Steyer and Pelosi Poured Money into Firm Behind Botched Iowa App

Tom Steyer and his wife Kat Taylor with Paul and Nancy Pelosi at the Golden Gate Bridge 75th Anniversary celebration / Drew Altizer Photography

Acronym, the dark-money group behind the mobile app that derailed the news cycle by causing widespread delays in the Iowa caucus results, received funding from the political operations of Tom Steyer and Speaker of the House Nancy Pelosi, financial records reveal.

Acronym acquired Shadow Inc., the tech firm that developed the app used to tabulate results in the Iowa caucus, in early 2019. According to public records and tax forms reviewed by the Washington Free Beacon, both Acronym's nonprofit arm and its affiliated political action committee have been the beneficiaries of huge volumes of liberal dark money.

Among Acronym's close relationships, the filings show, are powerful politicians and wealthy donors who frequently come under fire from the Democratic Party's left-wing. Those tight connections with the Democratic establishment could lead to more questions amid the post-Iowa furor and may provoke further outrage from supporters of Sen. Bernie Sanders (I., Vt.).

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Acronym's nonprofit arm—which does not disclose its funders—received $300,000 in donations in 2018 from the House Majority PAC, a Pelosi-affiliated committee that works to elect Democrats to the House of Representatives. That same year, Federal Election Commission records show, Steyer's NextGen Climate Action Committee made a $45,000 donation to the nonprofit and paid another $90,000 for its data consulting services.

The group's tax documents, which were provided to the Free Beacon last September and are not yet publicly available, show that the nonprofit raised more than $1.2 million from 12 anonymous donors during its first year in operation in 2017. A representative from the group said at the time that its 2018 tax forms would be filed to the IRS in March 2020.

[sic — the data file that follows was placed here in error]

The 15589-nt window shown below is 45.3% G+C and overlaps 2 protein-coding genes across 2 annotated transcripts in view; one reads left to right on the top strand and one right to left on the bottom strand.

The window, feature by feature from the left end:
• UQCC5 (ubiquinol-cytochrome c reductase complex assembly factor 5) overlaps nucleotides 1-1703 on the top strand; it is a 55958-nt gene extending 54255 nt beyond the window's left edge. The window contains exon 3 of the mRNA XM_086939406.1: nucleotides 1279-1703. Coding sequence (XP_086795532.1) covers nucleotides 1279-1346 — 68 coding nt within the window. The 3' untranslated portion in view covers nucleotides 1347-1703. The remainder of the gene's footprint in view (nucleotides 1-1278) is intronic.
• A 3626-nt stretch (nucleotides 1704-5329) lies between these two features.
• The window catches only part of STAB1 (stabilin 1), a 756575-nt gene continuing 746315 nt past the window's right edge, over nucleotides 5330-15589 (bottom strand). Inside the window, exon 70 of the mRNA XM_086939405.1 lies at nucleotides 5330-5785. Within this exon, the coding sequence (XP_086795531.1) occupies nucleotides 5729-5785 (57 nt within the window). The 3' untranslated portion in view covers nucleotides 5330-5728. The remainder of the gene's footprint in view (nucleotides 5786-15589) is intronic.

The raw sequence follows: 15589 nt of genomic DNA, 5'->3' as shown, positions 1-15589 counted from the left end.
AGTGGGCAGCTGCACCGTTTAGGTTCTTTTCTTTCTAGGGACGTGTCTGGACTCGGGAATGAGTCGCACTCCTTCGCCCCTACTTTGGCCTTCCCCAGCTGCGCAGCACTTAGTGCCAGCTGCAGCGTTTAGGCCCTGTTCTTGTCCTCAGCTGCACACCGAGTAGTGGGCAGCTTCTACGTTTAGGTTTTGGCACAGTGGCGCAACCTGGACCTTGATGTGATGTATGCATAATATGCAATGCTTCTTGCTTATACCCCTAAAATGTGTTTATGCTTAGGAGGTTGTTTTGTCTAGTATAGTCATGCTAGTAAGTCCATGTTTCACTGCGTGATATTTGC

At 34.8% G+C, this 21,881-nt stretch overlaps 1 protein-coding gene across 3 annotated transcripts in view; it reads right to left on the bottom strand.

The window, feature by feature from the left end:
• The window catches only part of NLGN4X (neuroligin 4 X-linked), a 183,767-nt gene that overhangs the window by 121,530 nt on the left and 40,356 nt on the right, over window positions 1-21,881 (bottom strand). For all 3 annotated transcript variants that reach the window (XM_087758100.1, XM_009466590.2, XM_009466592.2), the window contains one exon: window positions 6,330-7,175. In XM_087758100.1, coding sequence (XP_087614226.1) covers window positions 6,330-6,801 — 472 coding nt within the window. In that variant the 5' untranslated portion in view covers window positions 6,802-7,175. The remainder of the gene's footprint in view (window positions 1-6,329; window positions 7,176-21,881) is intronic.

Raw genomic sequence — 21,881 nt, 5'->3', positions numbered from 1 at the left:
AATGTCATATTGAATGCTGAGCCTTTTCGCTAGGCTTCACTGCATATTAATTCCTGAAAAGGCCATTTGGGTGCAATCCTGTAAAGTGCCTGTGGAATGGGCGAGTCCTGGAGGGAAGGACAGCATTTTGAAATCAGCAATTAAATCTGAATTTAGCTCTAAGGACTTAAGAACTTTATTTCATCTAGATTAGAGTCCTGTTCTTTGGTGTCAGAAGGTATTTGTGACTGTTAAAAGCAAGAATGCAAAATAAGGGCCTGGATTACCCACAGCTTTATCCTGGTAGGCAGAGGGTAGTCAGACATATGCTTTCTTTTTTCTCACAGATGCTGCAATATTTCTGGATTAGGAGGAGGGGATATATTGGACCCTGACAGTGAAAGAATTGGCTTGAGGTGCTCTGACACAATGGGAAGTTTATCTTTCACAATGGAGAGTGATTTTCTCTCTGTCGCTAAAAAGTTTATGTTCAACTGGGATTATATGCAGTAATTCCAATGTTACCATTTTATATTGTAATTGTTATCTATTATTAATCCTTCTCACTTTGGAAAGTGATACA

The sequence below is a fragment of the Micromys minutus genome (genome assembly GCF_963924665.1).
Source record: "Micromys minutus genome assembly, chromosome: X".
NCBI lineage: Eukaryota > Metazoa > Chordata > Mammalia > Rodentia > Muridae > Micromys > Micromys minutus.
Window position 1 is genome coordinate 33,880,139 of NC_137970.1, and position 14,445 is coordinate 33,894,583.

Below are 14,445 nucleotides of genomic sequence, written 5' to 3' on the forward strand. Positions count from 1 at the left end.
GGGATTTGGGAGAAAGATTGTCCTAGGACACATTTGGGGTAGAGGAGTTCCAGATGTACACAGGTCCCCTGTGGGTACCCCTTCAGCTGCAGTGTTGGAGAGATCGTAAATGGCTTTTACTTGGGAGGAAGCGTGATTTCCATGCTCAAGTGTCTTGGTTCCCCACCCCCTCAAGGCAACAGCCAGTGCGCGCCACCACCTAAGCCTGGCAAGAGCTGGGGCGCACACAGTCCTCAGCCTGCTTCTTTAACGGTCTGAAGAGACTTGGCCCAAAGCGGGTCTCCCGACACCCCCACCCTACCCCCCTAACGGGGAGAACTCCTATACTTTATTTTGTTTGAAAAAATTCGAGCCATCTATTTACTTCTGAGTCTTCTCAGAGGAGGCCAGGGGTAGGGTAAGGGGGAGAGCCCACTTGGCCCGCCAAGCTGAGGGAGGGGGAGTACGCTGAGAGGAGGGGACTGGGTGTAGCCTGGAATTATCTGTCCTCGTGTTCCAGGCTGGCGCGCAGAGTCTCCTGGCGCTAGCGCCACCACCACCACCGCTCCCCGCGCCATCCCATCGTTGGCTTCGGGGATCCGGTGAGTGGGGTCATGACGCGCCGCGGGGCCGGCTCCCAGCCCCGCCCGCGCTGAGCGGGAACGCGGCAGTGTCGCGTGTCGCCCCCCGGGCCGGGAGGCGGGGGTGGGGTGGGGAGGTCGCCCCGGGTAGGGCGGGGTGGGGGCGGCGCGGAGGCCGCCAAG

Acronym's PAC, Pacronym, was also a major beneficiary of wealthy Democrats' funding. The committee received six-figure contributions from director Steven Spielberg, former actress Kate Capshaw, and liberal billionaire George Soros's Democracy PAC in late 2019.

The forms obtained by the Free Beacon also indicate that Acronym is affiliated with digital media company Lockwood Strategy Inc., with the two sharing a Washington, D.C., address. Both groups are led by Tara McGowan, who previously worked for Priorities USA, Steyer's NextGen PAC, and President Obama's reelection campaign. Lockwood Strategy received $145,000 for consulting services in 2018 from the Win Justice PAC, which was first bankrolled with a $3 million check from liberal billionaire George Soros as part of a campaign to target infrequent voters in swing states.

Acronym, House Majority PAC, and NextGen did not immediately respond to requests for comment on their relationship or funding.

Acronym was created following the Democrats' historic defeat in the 2016 elections and was meant as a digital outfit to rival the Trump campaign's own online operation, which one Facebook executive called "the single best digital ad campaign he's ever seen." In 2018, it pulled in $18 million, registered 60,000 voters, and produced more than 10,000 Facebook ads. Acronym poured large sums into Virginia's 2019 elections and helped bankroll a news site in the state that drew scrutiny for pushing a pro-Democratic message while billing itself as unaffiliated news.

Shadow, the tech firm Acronym acquired, developed a mobile app that the Iowa Democratic Party expected to use to report results in Monday evening's caucus. But as results began to pour in from across the Hawkeye state, the software malfunctioned, leading to severe delays in tabulating the results and driving up tempers among Democratic activists. By Tuesday morning, hours after the Republican party had called its own caucus, there was still no clear victor in sight.

Following the tumult of Monday evening, Acronym now finds itself at the center of the Iowa firestorm. Recent reports indicated that Democratic officials in the state were warned about significant issues with the app in the days leading up to the caucuses. Secretary of Homeland Security Chad Wolf said Tuesday morning that the department's Cybersecurity and Infrastructure Security Agency had previously offered to test the app but was rebuffed.

Acronym released a statement claiming they did not provide technology to the state or national parties and that it only "invested" in Shadow. McGowan, however, in January 2019 tweeted about Acronym "launching Shadow, a new tech company to build smarter infrastructure for campaigns." David Plouffe, the former Obama campaign manager who sits on Acronym's board, claimed on Tuesday that he did not know about the app. Acronym has additionally attempted to scrub its website and downplay its connections to Shadow, the Daily Beast reported.

Nonetheless, the Iowa disaster has pushed the Nevada Democratic Party to abandon the app ahead of its own caucuses. The Iowa fallout has also led to rumblings of getting rid of the caucus altogether, blame for which would fall in large part at Acronym's feet.